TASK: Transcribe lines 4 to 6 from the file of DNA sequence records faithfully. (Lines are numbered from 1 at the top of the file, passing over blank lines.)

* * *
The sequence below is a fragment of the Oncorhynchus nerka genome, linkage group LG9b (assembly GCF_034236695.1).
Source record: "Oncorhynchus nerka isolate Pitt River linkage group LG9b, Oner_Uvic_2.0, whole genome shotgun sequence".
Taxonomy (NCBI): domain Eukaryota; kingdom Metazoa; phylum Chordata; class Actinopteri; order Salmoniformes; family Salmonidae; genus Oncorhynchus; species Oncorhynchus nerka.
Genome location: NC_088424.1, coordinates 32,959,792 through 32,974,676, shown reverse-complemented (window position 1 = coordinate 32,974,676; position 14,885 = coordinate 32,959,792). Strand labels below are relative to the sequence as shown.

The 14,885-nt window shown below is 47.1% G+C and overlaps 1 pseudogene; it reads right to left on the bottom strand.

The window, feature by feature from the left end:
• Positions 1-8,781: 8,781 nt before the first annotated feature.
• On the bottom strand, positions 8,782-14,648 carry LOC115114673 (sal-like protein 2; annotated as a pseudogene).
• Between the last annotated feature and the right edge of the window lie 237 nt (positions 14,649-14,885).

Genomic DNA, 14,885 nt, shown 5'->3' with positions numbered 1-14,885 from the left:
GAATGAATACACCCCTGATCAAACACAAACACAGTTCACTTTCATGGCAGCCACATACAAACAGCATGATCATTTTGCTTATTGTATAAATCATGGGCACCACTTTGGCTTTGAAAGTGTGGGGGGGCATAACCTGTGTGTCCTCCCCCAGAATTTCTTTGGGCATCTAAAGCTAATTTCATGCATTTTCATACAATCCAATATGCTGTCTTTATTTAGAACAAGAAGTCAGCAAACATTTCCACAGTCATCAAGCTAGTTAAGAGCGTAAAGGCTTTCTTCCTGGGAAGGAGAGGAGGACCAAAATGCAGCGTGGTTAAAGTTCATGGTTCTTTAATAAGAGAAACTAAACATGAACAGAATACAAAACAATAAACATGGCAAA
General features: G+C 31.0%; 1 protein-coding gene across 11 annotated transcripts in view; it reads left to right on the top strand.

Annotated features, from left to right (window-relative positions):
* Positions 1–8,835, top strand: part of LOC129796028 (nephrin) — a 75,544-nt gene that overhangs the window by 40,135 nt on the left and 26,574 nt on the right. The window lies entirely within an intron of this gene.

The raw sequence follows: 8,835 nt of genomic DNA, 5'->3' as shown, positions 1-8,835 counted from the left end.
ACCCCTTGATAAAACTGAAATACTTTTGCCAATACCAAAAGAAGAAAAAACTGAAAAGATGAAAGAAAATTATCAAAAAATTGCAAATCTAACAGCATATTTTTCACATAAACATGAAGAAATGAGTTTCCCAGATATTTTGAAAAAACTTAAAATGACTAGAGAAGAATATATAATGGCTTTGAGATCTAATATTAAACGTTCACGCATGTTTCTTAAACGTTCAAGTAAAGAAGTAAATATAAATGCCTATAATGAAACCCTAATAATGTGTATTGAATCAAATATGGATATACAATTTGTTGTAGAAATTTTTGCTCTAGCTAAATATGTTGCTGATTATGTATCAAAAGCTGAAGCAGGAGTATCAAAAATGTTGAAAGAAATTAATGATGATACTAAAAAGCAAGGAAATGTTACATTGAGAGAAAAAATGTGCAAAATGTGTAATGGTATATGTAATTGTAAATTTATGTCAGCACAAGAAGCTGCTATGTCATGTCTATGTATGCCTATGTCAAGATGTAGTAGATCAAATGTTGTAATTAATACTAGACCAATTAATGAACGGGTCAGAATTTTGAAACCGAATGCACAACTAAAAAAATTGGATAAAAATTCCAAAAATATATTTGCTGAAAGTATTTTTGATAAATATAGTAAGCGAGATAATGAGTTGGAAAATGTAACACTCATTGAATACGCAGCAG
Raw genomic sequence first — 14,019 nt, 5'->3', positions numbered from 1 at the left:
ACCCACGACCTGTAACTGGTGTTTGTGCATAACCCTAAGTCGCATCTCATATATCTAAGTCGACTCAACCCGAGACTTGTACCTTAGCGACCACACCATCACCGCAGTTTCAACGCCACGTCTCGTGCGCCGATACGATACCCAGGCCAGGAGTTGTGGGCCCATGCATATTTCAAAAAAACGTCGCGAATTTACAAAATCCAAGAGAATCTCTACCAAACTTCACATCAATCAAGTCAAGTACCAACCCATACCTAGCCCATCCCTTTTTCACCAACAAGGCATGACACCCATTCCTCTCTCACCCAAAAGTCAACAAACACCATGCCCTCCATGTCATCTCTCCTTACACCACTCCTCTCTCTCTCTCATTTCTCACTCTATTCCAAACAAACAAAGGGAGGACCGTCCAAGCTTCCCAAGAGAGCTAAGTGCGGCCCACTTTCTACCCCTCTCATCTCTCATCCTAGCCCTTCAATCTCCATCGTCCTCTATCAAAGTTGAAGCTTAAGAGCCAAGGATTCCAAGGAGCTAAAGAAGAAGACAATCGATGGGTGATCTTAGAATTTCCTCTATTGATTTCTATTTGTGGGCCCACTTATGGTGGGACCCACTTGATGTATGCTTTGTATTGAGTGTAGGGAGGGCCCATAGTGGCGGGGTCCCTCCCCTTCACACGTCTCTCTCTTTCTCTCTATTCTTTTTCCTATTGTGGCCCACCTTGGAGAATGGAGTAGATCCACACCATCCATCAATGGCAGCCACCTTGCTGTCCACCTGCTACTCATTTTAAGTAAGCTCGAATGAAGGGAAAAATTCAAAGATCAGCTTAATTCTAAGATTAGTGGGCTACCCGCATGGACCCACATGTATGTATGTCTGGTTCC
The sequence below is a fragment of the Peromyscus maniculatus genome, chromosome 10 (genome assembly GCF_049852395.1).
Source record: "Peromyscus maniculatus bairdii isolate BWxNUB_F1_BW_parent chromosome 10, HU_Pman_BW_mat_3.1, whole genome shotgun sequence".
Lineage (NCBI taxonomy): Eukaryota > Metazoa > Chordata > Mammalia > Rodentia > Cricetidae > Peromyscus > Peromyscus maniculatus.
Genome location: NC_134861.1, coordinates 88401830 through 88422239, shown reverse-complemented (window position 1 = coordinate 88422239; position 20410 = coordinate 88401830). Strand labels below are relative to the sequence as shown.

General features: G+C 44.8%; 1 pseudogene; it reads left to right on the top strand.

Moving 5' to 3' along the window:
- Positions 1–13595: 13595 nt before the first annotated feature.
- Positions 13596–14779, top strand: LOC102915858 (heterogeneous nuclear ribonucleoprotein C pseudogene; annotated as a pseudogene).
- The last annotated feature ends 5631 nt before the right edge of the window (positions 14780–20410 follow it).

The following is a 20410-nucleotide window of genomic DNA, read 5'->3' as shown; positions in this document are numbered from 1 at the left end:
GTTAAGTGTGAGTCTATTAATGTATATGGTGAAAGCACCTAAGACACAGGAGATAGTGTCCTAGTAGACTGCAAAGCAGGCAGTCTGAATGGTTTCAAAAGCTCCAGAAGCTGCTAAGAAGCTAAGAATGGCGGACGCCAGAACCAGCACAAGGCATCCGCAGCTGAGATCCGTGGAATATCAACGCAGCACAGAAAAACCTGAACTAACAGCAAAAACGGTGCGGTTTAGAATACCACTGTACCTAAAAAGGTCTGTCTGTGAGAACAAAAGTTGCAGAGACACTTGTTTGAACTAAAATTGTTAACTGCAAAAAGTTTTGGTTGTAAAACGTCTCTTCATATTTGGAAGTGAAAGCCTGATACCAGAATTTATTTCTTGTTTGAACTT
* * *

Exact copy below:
Genome location: NC_088424.1, coordinates 32,959,792 through 32,974,676, shown reverse-complemented (window position 1 = coordinate 32,974,676; position 14,885 = coordinate 32,959,792). Strand labels below are relative to the sequence as shown.

The 14,885-nt window shown below is 47.1% G+C and overlaps 1 pseudogene; it reads right to left on the bottom strand.

The window, feature by feature from the left end: